HomePortable ECG Monitor Usage on the Rise

Portable ECG Monitor Usage on the Rise

The U.S. portable (electrocardiogram) ECG market is poised for massive growth, with up to 27 percent of Americans expected to own a wearable device by 2024.

In a statement, GlobalData said wearable devices were gaining traction with an estimated 13.8 percent of the U.S. population aged between 12 and 100 years owning a wrist-worn wearable in 2018. GlobalData expects that number to double over the coming five years.

Ashley Young, a medical device analyst at GlobalData, forecast that the wearable device market will achieve a compound annual growth rate of 12 percent between 2018 and 2024, driven by an increased focus on patient-centered, preventative healthcare.

Drivers of growth

With innovative technology companies such as Apple, AliveCor, Qardio and Withings now also manufacturing ECG monitoring devices, GlobalData, a data and analytics firm, expects the market to grow firmer.


“In 2012, AliveCor received FDA 510(k) clearance for its medical device and smartphone app combination that was designed to record, store, transfer and evaluate single-channel ECG readings. Since then, AliveCor has added more diagnostic functionality, and is FDA approved to detect atrial fibrillation (AFib), brachycardia and tachycardia. It is being sold across North America and Europe,” Young said in a statement.

Apple entered the portable, personal ECG market with its Apple Watch Series 4, which received FDA clearance for ECG functionality in 2018. Apple has been increasing its forays into healthcare, with its Chief Executive Officer, Tim Cook saying: “Apple’s largest contribution to mankind will be in improving people’s health and well-being.”

“The advantage of Apple’s device is its integration with other built-in health features such as an activity tracker, a fall detector and a menstrual tracker. However, since it is newer to the market, the Apple Watch ECG function is currently only commercially available in the US and some countries in Europe, with further global releases planned in the future,” Young said.

ECG tests are carried out to detect heart abnormalities. With portable ECGs, patients are able to self-monitor the heart’s electrical activity. But GlobalData was quick to point out that “these ECGs will not replace doctor’s visits until technology improves and more clinical evidence has been gathered for data accuracy.”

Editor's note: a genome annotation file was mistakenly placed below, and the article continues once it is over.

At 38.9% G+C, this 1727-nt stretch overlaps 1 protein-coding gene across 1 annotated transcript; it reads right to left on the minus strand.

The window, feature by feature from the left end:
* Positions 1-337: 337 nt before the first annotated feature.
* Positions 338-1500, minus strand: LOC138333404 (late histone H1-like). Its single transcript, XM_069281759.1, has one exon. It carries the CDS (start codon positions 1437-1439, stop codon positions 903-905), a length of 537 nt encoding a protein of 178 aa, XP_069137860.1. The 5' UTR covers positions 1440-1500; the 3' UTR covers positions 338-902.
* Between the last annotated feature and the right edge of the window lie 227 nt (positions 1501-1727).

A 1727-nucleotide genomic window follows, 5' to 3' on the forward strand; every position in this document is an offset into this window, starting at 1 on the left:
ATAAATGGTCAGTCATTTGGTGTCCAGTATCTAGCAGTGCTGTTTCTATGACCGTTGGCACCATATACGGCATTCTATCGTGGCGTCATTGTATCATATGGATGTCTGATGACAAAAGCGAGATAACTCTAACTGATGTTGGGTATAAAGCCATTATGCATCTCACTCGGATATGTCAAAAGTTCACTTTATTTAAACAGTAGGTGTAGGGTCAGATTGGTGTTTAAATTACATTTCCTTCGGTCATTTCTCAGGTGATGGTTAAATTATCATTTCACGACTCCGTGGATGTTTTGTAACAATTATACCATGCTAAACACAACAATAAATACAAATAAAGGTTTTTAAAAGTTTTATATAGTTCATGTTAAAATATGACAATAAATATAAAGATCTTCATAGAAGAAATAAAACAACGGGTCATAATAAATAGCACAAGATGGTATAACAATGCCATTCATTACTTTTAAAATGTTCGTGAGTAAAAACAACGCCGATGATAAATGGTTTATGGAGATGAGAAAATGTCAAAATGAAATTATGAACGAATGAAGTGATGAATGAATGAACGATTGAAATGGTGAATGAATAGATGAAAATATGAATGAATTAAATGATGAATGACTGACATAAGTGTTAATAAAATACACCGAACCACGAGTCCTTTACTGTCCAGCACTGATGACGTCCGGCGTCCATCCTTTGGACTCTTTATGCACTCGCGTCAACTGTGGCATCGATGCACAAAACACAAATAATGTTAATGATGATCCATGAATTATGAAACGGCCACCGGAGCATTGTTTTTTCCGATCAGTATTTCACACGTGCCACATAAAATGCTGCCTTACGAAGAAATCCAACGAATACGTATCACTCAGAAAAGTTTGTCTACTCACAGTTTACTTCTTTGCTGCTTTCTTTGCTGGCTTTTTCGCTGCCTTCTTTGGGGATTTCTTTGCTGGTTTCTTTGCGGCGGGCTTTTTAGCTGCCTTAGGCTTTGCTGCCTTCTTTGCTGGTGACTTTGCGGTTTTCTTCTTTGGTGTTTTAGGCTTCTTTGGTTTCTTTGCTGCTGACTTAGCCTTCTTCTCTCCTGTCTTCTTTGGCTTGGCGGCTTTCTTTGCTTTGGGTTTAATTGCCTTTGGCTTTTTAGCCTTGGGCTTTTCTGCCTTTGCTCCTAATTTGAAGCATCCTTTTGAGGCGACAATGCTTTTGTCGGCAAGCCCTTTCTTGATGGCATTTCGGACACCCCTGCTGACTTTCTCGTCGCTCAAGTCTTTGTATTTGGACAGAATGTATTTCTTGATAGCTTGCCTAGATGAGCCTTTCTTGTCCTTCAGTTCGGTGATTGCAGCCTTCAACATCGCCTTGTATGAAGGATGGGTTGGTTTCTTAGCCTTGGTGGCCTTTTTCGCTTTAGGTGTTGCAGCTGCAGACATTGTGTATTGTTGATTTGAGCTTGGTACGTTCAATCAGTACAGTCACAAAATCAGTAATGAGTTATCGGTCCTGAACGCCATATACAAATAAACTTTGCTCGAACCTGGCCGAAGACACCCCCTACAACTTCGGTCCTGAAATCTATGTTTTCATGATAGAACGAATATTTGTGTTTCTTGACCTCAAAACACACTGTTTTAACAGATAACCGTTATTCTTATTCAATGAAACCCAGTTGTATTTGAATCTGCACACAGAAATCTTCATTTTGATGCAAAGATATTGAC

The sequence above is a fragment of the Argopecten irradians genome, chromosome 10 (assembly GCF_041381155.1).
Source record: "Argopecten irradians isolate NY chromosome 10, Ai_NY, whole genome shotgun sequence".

One of the biggest growth drivers for the portable ECG market is America’s ageing population, which is focused on preventative healthcare.

What other reports say about the ECG market

Overall, the outlook is bright for the U.S. ECG market. A different report by Grand View Research has projected that the market will grow to $2.8 billion by 2026. The report says growth will be driven by a rise in the prevalence of cardiovascular diseases in the U.S., availability of various monitoring devices, and technological advancements.

The report projects that the Holter monitor segment is expected to witness the fastest growth rate between 2019 and 2026 thanks to the portability of the devices, their cost-effectiveness and their ability to record the heart’s electrical activity for a longer duration.

Globally, the ECG monitoring market is expected to leap to $7.4 billion by 2024, as per yet another report. The ReportBuyer report also attributes the growth to technological advancements, such as portability.

Cause for concern?

Although technological advances, particularly with portable devices and wearables have been seen as revolutionary, physicians have in the past expressed some disquiet, warning that some devices could lead to unnecessary anxiety, which could see users of wearables clogging physicians’ waiting rooms.

The Apple Watch Series 4, which was launched last year has sensors capable of conducting an ECG and an app that analyzes pulse rates. It is also able to warn a user of a possible serious heart condition called atrial fibrillation (AFib). But physicians warn that AFib is difficult to diagnose. 

With the rise of wearable technology, physicians fear a data overload, which could lead to physician burnout.

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